As a hackathon community in Philadelphia has grown in the last five years, there has been growing interest in keeping projects alive after they launch.
Take a look here at all the hackathons planned for 2013. After programmers and the ideas for software, applications, data tools and other technologies come alive during one of those time-crunched events, what do you do next?
The organizers of PennApps, called one of the world’s largest undergraduate hackathons in the world, followed up their January event this weekend with what is becoming a common second act: a Finish-athon. The idea is that the energy of a hackthon is well-suited at hacking together small, creative solutions, but not for making projects ready for launch. So organize a follow-up event that is focused on getting those projects closer to being used.
Hosted this weekend in McClelland South Lounge of the University of Pennsylvania’s Ware College House dorm, the event ran from noon to 7:30 p.m., when teams were scheduled to demo progress on their projects. Both the PennApps Hackathon and Finishathon are run by the student organization, the Dining Philosophers, which plans to host a Finishathon every semester following the recurring Hackathon.
“In class, you learn a lot of theory. Here, you can put it into practice,” said Ayaka Nonaka, the head of the Dining Philosophers’ hacking committee — she was also a participating member in the finishathon.
Lane Rettig, an MBA candidate and former software developer, worked both events as a mentor and while he found the Finishathon to be “a lot more laid back,” he said he saw it and the hackathon as “fundamentally the same thing.” At both events, he was impressed by the students’ passion and dedication and found himself benefiting from the exchange of ideas.
“This is, hands down, an awesome experience,” he said.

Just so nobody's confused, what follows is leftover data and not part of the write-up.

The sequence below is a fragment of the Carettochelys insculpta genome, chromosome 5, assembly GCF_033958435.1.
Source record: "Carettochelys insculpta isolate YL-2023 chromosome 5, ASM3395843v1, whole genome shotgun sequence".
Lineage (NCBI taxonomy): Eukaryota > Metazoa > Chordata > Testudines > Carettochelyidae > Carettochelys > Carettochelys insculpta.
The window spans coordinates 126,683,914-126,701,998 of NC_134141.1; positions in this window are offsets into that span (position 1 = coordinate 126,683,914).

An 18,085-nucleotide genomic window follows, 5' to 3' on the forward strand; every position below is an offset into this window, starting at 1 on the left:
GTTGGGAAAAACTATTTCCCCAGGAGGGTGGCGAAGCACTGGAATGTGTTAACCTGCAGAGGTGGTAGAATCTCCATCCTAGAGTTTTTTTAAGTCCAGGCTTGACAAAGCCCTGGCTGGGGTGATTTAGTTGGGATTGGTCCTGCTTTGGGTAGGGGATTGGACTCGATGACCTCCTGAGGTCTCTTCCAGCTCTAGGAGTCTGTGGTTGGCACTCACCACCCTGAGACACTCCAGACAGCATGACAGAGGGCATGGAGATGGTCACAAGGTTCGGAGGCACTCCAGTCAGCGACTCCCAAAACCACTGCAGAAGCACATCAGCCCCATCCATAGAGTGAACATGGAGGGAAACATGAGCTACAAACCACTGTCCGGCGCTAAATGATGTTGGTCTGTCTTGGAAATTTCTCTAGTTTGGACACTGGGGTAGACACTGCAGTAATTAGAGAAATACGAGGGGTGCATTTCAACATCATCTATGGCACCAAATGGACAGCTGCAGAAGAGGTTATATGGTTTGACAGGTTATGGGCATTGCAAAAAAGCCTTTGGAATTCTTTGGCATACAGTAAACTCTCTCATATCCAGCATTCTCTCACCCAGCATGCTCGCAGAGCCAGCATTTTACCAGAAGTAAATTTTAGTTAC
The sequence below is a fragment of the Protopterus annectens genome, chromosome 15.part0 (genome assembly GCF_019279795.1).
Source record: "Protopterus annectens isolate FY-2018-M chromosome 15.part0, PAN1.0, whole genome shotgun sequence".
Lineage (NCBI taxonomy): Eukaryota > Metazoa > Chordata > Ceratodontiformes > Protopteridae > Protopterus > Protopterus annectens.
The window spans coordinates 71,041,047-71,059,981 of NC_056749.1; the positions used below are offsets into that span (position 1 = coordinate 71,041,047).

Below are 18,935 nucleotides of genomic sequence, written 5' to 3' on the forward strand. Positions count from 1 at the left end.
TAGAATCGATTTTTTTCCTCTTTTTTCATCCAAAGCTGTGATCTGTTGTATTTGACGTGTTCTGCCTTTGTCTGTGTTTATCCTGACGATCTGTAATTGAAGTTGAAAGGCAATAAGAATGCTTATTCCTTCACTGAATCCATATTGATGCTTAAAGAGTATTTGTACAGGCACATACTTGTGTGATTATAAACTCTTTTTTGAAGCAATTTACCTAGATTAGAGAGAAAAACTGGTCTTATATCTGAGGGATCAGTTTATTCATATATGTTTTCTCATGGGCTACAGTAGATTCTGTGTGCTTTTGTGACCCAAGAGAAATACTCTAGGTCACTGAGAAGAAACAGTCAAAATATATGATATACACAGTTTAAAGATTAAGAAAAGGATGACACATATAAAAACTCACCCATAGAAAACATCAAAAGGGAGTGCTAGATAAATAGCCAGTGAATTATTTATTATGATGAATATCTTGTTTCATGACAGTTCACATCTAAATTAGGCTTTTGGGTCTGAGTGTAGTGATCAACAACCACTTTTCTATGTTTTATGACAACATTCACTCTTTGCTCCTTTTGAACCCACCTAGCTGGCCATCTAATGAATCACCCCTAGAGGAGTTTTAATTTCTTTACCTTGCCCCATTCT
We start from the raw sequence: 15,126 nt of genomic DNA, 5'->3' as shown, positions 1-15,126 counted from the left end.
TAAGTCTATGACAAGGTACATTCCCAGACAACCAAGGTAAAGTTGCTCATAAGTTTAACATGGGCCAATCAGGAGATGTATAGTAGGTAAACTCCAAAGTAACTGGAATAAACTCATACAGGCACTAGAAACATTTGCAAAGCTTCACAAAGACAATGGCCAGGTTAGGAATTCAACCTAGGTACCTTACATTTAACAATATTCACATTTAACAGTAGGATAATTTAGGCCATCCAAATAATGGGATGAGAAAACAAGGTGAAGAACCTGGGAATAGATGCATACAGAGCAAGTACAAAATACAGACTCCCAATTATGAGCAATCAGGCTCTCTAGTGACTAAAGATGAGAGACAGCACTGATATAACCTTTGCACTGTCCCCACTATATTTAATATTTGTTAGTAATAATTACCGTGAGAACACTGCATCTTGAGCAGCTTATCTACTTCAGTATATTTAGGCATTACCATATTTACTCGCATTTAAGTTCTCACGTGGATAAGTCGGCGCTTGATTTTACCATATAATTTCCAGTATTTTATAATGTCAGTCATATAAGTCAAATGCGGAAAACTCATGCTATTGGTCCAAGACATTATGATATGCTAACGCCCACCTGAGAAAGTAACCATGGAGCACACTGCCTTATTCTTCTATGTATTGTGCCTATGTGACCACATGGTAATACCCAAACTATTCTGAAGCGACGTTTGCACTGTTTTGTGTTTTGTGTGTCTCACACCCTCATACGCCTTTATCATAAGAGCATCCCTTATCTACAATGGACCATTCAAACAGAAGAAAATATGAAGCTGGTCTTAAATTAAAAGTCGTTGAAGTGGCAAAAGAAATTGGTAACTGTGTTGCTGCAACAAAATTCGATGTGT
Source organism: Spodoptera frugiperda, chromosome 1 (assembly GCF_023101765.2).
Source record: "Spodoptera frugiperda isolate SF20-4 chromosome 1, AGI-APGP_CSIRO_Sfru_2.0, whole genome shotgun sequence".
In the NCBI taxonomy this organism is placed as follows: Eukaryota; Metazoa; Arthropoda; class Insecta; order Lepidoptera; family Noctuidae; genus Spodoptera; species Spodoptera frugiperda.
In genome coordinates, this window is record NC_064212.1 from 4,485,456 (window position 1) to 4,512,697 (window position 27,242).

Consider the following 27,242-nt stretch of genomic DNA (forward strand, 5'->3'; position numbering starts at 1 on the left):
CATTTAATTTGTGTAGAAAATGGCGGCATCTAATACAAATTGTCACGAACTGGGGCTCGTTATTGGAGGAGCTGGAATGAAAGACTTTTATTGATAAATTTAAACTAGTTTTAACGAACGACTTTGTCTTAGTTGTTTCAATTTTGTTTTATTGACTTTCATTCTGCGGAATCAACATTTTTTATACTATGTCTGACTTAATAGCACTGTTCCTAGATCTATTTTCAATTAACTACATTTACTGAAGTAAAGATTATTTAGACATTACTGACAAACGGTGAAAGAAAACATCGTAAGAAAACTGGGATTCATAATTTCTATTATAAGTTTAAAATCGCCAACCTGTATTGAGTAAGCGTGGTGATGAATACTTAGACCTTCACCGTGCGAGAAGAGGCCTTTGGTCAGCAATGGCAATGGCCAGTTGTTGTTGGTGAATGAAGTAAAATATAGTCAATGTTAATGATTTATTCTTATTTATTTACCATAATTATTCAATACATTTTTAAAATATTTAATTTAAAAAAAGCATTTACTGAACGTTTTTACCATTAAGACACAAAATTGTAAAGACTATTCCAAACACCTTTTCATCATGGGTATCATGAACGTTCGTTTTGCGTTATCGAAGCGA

Here are some of the highlights from the PennApps Finishathon:
- GreenVote. Have you ever sat in a meeting, dying of heat, or did you ever cuddle up to a classmate in a freezing cold lecture hall? Benedikt Lotter, Karan Hirenath and Arjun Jain â€“ all freshman at Penn â€“ have been there. And they realized that there’s no way for building managers to know how people are feeling and that a lot of money is spent on inefficient heating and cooling. In order to pass on savings to companies and institutions, these three students have developed an app that would allow users to select the building and room they are in and indicate whether it is too hot or too cold. They are planning to test the app on Penn’s campus within the next two weeks. They’ve also written a business plan that they’re submitting to business plan competitions. In addition, they’re considering ways to connect with other existing companies such as Shop Your Way and provide savings to the customers who take the time to give companies feedback about their environment. “We’re always looking at ways to incentivize our customers,” Hirenath said.
- Penn Projects. Ian Sibner, Tom Shen, Doron Shapiro and Vivian Huang have created a website to showcase the various projects created by other students at Penn. The students submit their own projects to the site with links to a website and photos. Then anyone with an interest in what Penn’s young talents are up to can browse the various projects. “We hope it will help Penn students get the word out and help others get a feel for what Penn students are up to,” Sibner said.
- The Art of Recursion. This phone app is pure fun. Based on the math learned in a class called the Art of Recursion, three students (Mishal Awadah, Elissa Wolf and Nonaka) created an app that draws recursive patterns like the Sierpinski triangle and Sierpinski carpet that vary based on the number of fingers you apply to the iPad screen. You can use up to six fingers to draw these shapes. The app will soon be available on the iTunes app store.
- Doortags. Student Daniel Ge was a little disappointed to discover that the dorms didn’t have doorbells. Now, he’s created a system that would work in place of a doorbell or the wipe-erase boards that lots of students put on their dorm room doors. Students (or homeowners) can purchase NFC tags for roughly $1 per tag. The NFC tag has a microchip that can store a small amount of data â€“ like a “Missed You” message. With the app he’s developed, a would-be guest can read the NFC tag and leave a message, which is then transferred to the intended recipient via text message. He envisions delivery companies such as UPS using the technology to leave messages for package recipients who aren’t home. “There are glaring security issues,” Ge said of the app, which he said wouldn’t be flawless by the end of Finishathon. He plans instead to introduce the technology at the next general floor meeting in his dorm.
You can learn more about PennApps here.
This report was done in partnership with Temple University’s Philadelphia Neighborhoods program, the capstone class for the Temple’s Department of Journalism.-30-